Hamish Hamilton, 2019

ISBN: 978-0241143803

Reviewed by Ian Mowll

This book is mainly an exploration of the underworld; caves, earth, mines and so on. But the author also ventures beyond this with connected content about dark matter and energy, the burying of radio-active material and the melting of glaciers and ice caps.

Robert Macfarlane is an excellent storyteller; he includes facts, human interest and occasional mythology, all of which are blended together and told at the right pace to make the content interesting and compelling. In addition, he personally explores each place (sometimes putting himself in danger) which brings the stories to life.

The book is also full of interesting anecdotes. For instance, our word ‘understand’ suggests delving below and beneath an idea to fully comprehend it. And the book is very wide-ranging. It includes, for example, explorations of caves in southern Europe, the catacombs under Paris and a fascinating chapter about fungi and the connections they make underground with trees.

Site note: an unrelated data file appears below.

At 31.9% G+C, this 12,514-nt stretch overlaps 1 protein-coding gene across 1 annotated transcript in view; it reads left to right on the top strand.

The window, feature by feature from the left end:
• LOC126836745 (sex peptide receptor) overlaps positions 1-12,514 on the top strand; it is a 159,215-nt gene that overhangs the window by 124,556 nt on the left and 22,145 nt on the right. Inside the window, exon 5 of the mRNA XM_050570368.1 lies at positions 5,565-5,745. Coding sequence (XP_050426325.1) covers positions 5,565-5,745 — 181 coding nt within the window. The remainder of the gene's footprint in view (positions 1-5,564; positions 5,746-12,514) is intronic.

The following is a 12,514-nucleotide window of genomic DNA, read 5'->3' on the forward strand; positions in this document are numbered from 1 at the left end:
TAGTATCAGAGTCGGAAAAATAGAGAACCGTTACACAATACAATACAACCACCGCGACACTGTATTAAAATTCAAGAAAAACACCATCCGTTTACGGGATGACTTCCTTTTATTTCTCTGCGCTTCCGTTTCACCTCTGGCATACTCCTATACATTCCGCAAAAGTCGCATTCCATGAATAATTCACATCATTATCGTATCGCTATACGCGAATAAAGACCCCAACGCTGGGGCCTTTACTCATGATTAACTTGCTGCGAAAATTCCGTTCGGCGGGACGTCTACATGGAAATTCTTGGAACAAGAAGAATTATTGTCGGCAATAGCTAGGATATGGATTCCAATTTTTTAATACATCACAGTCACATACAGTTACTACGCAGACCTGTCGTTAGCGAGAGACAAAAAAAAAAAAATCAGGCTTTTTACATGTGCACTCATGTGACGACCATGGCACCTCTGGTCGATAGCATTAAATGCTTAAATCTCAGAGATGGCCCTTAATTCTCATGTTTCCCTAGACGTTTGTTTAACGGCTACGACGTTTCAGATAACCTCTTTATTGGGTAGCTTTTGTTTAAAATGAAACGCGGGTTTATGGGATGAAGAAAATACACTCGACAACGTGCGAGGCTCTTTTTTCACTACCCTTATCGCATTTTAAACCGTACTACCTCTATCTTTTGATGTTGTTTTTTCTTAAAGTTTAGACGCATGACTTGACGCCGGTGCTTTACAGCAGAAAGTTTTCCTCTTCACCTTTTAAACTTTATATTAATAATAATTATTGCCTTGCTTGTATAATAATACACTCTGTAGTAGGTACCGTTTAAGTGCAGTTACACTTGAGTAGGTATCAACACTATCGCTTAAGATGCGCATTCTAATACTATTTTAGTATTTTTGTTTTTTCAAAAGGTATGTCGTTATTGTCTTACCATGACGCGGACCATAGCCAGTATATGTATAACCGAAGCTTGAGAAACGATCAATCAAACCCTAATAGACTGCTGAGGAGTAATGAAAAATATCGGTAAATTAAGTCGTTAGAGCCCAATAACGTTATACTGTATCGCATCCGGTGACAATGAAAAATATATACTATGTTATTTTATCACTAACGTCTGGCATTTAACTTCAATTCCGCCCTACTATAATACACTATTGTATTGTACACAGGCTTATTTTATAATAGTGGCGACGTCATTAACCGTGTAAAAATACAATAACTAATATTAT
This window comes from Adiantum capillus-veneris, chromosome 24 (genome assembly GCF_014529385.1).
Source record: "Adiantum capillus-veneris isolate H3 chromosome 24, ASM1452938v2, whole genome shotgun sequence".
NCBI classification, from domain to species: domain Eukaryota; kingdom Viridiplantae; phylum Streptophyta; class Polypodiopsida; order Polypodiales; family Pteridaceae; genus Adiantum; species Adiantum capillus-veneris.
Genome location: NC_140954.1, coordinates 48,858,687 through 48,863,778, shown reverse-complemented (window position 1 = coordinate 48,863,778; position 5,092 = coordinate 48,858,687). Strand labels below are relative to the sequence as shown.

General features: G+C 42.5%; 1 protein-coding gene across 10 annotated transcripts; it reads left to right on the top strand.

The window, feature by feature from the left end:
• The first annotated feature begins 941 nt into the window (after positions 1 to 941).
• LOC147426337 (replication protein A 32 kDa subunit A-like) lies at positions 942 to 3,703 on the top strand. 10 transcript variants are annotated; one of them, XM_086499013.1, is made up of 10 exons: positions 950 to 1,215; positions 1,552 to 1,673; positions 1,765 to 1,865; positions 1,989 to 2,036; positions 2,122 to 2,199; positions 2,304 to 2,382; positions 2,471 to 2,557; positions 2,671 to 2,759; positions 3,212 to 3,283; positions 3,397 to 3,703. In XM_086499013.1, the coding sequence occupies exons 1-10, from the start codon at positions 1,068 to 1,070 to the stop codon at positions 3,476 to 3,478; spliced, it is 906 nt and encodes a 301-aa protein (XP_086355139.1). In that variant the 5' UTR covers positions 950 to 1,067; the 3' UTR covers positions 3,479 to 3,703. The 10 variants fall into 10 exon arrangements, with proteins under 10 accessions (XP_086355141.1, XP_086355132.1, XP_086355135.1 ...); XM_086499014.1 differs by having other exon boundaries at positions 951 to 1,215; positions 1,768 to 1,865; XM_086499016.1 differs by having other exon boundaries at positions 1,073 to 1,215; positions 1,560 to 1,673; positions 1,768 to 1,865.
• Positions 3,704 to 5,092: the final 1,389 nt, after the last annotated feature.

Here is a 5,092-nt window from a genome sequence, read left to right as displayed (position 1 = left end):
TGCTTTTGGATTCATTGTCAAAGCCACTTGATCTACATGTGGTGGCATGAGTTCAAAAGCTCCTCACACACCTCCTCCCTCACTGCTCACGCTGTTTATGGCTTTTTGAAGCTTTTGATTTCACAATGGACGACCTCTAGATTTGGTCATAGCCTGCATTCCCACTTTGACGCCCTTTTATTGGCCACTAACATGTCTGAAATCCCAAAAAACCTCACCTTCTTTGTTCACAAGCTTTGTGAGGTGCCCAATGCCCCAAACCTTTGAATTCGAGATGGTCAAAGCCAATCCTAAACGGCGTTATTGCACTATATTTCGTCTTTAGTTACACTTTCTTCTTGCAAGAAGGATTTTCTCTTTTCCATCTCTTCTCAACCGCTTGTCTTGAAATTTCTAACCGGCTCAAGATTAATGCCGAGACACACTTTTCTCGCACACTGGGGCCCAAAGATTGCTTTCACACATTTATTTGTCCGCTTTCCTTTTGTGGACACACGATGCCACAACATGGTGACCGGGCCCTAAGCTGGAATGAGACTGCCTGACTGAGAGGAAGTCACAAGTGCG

One of the many reasons I am drawn to green spirituality is because it embraces the shadow – which mythologically can be called the underworld. This is the unconscious, all that is hidden from immediate view, which might be lost or forgotten and which needs expression. I was hoping that the book would have a good dose of mythology about the underworld but, whilst he occasionally touches on it, this author’s main approach is to report facts and ideas rather than hinting at mystery and meaning- making. Having said that, I think he does a wonderful job of bringing forth intrigue, awe and wonder through his investigations of the underworld.

As one would expect from Macfarlane, there is a theme throughout the book of Earth-care. Nowhere did this appear more vividly than in his descriptions of melting glaciers and his conversations with northern indigenous people about the changes in the glaciers and the wider environment that they have observed in their lifetimes.

I found this book a very worthwhile read and it maintained my interest throughout.